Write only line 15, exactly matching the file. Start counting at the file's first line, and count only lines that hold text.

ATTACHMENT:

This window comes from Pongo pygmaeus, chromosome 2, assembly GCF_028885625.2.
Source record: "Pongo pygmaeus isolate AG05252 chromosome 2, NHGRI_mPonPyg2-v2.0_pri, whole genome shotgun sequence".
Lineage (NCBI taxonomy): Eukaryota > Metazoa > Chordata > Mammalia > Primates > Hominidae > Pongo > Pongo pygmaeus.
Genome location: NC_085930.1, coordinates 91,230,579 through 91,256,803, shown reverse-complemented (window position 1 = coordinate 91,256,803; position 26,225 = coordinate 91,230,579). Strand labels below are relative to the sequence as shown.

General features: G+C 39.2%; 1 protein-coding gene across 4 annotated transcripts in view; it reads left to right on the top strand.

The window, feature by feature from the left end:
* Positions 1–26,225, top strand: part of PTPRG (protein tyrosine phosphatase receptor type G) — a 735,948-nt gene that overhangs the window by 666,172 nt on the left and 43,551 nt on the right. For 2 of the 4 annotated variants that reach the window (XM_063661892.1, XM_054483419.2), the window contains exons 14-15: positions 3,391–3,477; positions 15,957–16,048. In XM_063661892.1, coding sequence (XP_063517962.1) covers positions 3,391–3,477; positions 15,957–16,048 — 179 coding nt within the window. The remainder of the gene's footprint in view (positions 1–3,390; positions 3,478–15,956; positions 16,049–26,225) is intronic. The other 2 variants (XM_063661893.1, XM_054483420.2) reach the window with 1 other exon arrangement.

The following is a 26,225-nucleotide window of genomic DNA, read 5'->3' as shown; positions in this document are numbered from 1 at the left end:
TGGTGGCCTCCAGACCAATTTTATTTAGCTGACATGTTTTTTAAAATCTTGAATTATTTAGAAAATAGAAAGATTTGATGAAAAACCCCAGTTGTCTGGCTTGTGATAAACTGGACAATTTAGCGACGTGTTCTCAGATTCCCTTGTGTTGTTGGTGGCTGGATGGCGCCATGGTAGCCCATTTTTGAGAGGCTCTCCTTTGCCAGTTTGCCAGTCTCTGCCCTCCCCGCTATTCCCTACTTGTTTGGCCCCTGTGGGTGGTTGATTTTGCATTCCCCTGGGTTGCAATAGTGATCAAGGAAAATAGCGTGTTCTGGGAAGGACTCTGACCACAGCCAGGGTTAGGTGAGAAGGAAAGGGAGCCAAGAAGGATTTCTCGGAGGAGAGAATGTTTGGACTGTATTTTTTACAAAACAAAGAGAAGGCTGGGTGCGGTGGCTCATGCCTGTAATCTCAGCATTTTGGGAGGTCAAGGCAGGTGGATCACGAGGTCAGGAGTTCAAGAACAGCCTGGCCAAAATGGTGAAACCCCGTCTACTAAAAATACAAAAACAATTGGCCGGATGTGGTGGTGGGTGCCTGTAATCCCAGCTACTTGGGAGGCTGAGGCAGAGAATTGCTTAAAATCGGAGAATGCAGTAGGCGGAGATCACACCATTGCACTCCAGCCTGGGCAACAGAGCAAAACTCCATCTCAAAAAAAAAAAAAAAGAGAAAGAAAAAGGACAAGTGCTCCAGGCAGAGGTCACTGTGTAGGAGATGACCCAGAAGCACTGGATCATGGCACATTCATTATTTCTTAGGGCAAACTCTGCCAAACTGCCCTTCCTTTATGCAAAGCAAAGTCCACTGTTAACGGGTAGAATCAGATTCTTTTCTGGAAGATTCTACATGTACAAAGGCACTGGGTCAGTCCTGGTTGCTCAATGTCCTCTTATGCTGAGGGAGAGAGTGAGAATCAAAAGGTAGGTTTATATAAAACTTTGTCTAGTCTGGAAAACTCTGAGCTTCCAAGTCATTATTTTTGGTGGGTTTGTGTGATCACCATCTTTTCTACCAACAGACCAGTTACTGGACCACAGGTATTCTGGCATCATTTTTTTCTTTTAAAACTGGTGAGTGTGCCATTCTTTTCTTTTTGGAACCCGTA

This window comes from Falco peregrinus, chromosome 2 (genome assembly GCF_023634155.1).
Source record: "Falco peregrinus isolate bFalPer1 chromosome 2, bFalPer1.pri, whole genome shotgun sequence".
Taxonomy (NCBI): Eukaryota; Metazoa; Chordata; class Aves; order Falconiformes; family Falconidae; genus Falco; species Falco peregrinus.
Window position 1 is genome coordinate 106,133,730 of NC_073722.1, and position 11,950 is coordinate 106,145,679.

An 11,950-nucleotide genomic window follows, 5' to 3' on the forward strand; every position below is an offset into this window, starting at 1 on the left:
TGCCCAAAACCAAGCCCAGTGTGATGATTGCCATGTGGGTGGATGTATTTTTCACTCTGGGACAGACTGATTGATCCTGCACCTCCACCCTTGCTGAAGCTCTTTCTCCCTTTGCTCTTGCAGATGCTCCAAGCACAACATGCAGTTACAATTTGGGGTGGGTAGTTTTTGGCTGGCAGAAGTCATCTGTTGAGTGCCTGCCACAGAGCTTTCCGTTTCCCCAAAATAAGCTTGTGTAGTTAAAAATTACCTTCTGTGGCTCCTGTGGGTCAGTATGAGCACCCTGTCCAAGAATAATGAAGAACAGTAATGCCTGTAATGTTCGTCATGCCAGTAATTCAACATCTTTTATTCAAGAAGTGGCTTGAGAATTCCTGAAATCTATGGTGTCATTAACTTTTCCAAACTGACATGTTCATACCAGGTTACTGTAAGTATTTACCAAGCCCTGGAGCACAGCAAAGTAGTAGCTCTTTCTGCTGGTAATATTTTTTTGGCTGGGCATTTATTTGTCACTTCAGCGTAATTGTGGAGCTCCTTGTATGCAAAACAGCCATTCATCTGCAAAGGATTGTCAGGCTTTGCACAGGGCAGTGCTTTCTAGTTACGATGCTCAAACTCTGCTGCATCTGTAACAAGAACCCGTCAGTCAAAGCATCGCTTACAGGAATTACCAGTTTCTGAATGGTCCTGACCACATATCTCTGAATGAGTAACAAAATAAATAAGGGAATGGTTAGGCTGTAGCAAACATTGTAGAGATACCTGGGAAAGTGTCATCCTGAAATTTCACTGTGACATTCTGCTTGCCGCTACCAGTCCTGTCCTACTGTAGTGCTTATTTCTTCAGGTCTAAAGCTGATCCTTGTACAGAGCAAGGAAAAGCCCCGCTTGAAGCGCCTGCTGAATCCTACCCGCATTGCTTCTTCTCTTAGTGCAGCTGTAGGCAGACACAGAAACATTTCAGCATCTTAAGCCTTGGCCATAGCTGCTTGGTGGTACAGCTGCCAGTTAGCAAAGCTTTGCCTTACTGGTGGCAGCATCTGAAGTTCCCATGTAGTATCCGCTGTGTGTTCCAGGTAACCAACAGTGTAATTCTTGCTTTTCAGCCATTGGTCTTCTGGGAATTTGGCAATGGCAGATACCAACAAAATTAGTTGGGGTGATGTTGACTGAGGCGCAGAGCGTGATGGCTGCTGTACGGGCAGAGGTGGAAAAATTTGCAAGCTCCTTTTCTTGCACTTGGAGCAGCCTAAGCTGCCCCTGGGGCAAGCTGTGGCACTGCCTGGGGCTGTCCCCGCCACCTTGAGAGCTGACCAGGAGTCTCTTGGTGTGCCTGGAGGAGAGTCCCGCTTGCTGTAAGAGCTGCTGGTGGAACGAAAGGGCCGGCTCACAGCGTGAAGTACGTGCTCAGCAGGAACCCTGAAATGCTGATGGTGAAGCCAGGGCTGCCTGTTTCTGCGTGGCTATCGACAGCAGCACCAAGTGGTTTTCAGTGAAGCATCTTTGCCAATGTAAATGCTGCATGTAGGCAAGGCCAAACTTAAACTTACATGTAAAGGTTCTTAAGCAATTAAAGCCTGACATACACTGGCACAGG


TGCCCAAAACCAAGCCCAGTGTGATGATTGCCATGTGGGTGGATGTATTTTTCACTCTGGGACAGACTGATTGATCCTGCACCTCCACCCTTGCTGAAGCTCTTTCTCCCTTTGCTCTTGCAGATGCTCCAAGCACAACATGCAGTTACAATTTGGGGTGGGTAGTTTTTGGCTGGCAGAAGTCATCTGTTGAGTGCCTGCCACAGAGCTTTCCGTTTCCCCAAAATAAGCTTGTGTAGTTAAAAATTACCTTCTGTGGCTCCTGTGGGTCAGTATGAGCACCCTGTCCAAGAATAATGAAGAACAGTAATGCCTGTAATGTTCGTCATGCCAGTAATTCAACATCTTTTATTCAAGAAGTGGCTTGAGAATTCCTGAAATCTATGGTGTCATTAACTTTTCCAAACTGACATGTTCATACCAGGTTACTGTAAGTATTTACCAAGCCCTGGAGCACAGCAAAGTAGTAGCTCTTTCTGCTGGTAATATTTTTTTGGCTGGGCATTTATTTGTCACTTCAGCGTAATTGTGGAGCTCCTTGTATGCAAAACAGCCATTCATCTGCAAAGGATTGTCAGGCTTTGCACAGGGCAGTGCTTTCTAGTTACGATGCTCAAACTCTGCTGCATCTGTAACAAGAACCCGTCAGTCAAAGCATCGCTTACAGGAATTACCAGTTTCTGAATGGTCCTGACCACATATCTCTGAATGAGTAACAAAATAAATAAGGGAATGGTTAGGCTGTAGCAAACATTGTAGAGATACCTGGGAAAGTGTCATCCTGAAATTTCACTGTGACATTCTGCTTGCCGCTACCAGTCCTGTCCTACTGTAGTGCTTATTTCTTCAGGTCTAAAGCTGATCCTTGTACAGAGCAAGGAAAAGCCCCGCTTGAAGCGCCTGCTGAATCCTACCCGCATTGCTTCTTCTCTTAGTGCAGCTGTAGGCAGACACAGAAACATTTCAGCATCTTAAGCCTTGGCCATAGCTGCTTGGTGGTACAGCTGCCAGTTAGCAAAGCTTTGCCTTACTGGTGGCAGCATCTGAAGTTCCCATGTAGTATCCGCTGTGTGTTCCAGGTAACCAACAGTGTAATTCTTGCTTTTCAGCCATTGGTCTTCTGGGAATTTGGCAATGGCAGATACCAACAAAATTAGTTGGGGTGATGTTGACTGAGGCGCAGAGCGTGATGGCTGCTGTACGGGCAGAGGTGGAAAAATTTGCAAGCTCCTTTTCTTGCACTTGGAGCAGCCTAAGCTGCCCCTGGGGCAAGCTGTGGCACTGCCTGGGGCTGTCCCCGCCACCTTGAGAGCTGACCAGGAGTCTCTTGGTGTGCCTGGAGGAGAGTCCCGCTTGCTGTAAGAGCTGCTGGTGGAACGAAAGGGCCGGCTCACAGCGTGAAGTACGTGCTCAGCAGGAACCCTGAAATGCTGATGGTGAAGCCAGGGCTGCCTGTTTCTGCGTGGCTATCGACAGCAGCACCAAGTGGTTTTCAGTGAAGCATCTTTGCCAATGTAAATGCTGCATGTAGGCAAGGCCAAACTTAAACTTACATGTAAAGGTTCTTAAGCAATTAAAGCCTGACATACACTGGCACAGG